Finders Keepers: A Tale of Archaeological Plunder and Obsession (Hardcover)
On Our Shelves Now
To whom does the past belong? Is the archeologist who discovers a lost tomb a sort of hero--or a villain? If someone steals a relic from a museum and returns it to the ruin it came from, is she a thief? Written in his trademark lyrical style, Craig Childs's riveting new book is a ghost story--an intense, impassioned investigation into the nature of the past and the things we leave behind. We visit lonesome desert canyons and fancy Fifth Avenue art galleries, journey throughout the Americas, Asia, the past and the present. The result is a brilliant book about man and nature, remnants and memory, a dashing tale of crime and detection.
About the Author
Craig Childs--naturalist, adventurer, and desert ecologist--lives in Crawford, CO. His previous books include The Animal Dialogues, House of Rain, The Way Out, The Secret Knowledge of Water, and Soul of Nowhere.
Praise for Finders Keepers: A Tale of Archaeological Plunder and Obsession…
"Craig Childs understands [archeological] epiphanies, and he beautifully captures them...along with the moral ambiguities that come from exposing a long-hidden world."—George Johnson, New York Times Book Review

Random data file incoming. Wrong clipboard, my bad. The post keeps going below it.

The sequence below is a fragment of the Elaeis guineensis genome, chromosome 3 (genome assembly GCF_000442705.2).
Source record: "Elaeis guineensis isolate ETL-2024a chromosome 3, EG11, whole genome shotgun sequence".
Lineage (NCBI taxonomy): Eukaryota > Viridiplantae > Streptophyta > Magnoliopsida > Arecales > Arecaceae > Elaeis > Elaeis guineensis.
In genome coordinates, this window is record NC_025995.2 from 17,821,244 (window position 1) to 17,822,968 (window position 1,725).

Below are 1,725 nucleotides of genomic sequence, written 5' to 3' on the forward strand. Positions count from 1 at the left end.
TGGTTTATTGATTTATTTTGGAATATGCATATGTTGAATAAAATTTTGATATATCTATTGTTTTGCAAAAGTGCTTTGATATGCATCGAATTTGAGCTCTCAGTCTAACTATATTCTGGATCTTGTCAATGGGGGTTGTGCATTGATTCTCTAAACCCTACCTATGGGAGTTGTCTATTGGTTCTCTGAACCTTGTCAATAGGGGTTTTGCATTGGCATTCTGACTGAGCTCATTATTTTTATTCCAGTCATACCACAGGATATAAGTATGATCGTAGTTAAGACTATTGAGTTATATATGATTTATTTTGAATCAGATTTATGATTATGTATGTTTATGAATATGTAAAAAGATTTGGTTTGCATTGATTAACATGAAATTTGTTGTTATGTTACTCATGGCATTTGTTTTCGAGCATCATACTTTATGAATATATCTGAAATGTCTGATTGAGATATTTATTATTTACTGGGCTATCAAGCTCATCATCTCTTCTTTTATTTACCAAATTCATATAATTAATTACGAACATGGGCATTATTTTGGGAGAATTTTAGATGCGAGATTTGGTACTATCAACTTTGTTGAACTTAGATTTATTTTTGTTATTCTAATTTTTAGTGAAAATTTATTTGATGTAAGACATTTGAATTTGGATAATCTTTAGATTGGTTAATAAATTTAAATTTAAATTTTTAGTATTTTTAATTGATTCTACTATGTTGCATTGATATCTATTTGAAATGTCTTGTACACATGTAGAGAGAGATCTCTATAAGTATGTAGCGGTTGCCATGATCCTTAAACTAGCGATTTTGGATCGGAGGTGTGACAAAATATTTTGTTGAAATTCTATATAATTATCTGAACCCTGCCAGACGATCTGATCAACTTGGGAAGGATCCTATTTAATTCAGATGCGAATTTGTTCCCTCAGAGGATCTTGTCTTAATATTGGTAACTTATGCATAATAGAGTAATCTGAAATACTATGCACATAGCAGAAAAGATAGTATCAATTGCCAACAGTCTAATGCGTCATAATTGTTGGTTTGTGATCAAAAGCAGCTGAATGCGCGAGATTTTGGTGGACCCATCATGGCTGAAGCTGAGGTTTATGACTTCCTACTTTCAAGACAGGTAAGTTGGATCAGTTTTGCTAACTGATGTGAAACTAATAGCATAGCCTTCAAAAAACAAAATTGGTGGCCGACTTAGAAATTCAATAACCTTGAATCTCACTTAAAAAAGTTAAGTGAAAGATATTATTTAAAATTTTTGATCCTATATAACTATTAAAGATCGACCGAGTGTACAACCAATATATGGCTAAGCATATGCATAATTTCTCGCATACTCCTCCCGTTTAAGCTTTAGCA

"Reads almost like a thriller, chock-full of vendettas, suicides and large scale criminal enterprises dedicated to the multimillion-dollar trade in antiques."—NPR, "Weekend All Things Considered"
"This is a delightful account of the complicated world of archeology by an author who loves (one might say is borderline obsessed with) the past... This nicely wrought, even poetic book about archeological excavation and the variety of people who are passionate about the past and its artifacts will fascinate everyone from high school students to professional archaeologists digging in the field. Highly recommended."—Library Journal
"Finders Keepers may be [Childs's] most tender and ferocious dissection...If you have ever ached to possess - or lost what you believed you possessed to change, time or someone else - you may find yourself equally possessed by Childs's razor-edge analysis and compassion."—Mary Sojourner, Psychology Today
"[Childs] is the love child of Indiana Jones and George Hayduke...In his passionate and outspoken new book, he expands his scope to a global scale to look at the ethical dilemmas archeology poses. His topic is the past, and particularly, its material remains. Who owns the past? And what, if anything, do we owe it?"—Anita Guerrini, Oregonian